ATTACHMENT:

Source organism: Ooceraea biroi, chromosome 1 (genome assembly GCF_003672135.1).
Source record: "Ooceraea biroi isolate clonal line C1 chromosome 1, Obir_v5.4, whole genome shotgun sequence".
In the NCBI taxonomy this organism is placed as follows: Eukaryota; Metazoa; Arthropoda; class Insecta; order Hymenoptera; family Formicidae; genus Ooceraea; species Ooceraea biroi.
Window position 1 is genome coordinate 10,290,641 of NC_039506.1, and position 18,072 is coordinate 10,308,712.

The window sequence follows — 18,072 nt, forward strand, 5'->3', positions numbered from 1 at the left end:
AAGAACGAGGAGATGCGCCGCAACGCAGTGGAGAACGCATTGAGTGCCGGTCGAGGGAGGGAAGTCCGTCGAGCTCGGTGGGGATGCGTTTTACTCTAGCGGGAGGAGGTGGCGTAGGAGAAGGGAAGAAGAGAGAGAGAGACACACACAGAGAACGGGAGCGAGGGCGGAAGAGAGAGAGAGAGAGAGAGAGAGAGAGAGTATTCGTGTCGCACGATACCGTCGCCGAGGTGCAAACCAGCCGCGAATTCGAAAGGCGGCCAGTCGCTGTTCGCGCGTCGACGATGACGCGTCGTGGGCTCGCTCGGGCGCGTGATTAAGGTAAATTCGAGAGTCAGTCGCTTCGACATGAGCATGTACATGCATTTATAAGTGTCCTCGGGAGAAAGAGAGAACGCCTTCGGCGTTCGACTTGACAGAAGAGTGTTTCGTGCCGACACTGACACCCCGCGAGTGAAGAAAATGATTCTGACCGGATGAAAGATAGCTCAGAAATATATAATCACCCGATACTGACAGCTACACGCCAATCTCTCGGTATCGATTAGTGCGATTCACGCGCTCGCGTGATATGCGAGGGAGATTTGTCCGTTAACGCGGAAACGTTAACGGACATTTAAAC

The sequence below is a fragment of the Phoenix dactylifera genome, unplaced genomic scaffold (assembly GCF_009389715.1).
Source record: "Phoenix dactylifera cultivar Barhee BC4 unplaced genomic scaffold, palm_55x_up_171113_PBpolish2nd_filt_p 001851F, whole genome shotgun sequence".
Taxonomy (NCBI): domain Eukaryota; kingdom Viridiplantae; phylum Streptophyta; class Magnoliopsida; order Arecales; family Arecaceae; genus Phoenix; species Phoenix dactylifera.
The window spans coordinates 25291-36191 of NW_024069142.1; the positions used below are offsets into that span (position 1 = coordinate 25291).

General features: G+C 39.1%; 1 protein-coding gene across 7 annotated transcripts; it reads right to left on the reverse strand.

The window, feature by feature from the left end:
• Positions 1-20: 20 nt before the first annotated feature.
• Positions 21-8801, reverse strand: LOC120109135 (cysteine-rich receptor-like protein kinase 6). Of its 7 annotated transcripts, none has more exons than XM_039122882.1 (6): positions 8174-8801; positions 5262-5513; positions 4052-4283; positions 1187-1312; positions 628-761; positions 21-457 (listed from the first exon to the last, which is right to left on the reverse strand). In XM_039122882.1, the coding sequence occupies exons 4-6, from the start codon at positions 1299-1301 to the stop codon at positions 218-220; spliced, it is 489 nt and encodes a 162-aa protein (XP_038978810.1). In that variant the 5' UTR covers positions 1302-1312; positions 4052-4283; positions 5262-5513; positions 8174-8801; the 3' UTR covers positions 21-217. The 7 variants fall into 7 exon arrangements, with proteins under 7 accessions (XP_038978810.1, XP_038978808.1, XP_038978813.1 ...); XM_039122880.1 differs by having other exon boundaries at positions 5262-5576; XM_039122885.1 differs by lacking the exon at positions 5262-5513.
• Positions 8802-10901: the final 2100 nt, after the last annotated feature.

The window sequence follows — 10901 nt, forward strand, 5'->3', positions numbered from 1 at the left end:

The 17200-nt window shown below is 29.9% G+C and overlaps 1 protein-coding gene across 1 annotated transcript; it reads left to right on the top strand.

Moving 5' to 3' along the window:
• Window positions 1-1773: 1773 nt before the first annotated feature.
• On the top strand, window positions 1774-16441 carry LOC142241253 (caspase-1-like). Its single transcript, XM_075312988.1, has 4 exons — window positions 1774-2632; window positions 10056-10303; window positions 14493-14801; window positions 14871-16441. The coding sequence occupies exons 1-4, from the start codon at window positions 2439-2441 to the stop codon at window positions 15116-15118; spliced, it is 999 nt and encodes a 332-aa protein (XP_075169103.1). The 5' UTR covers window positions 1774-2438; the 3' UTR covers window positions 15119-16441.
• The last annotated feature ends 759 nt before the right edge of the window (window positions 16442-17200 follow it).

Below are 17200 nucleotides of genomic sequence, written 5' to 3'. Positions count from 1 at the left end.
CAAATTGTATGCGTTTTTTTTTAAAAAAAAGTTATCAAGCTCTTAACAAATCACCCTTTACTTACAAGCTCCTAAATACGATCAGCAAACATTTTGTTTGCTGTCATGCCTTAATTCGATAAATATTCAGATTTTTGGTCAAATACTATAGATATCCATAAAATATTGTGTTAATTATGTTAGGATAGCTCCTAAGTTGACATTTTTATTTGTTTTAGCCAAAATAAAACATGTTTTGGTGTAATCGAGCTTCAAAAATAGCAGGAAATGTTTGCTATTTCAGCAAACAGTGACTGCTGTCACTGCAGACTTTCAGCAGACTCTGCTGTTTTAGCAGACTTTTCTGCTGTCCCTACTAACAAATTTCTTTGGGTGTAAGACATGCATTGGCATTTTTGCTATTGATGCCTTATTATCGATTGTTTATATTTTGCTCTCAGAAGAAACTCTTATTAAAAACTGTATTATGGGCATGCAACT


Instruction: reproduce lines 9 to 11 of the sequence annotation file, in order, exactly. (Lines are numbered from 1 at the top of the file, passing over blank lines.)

Taxonomy (NCBI): domain Eukaryota; kingdom Viridiplantae; phylum Streptophyta; class Magnoliopsida; order Arecales; family Arecaceae; genus Phoenix; species Phoenix dactylifera.
The window spans coordinates 25291-36191 of NW_024069142.1; the positions used below are offsets into that span (position 1 = coordinate 25291).

General features: G+C 39.1%; 1 protein-coding gene across 7 annotated transcripts; it reads right to left on the reverse strand.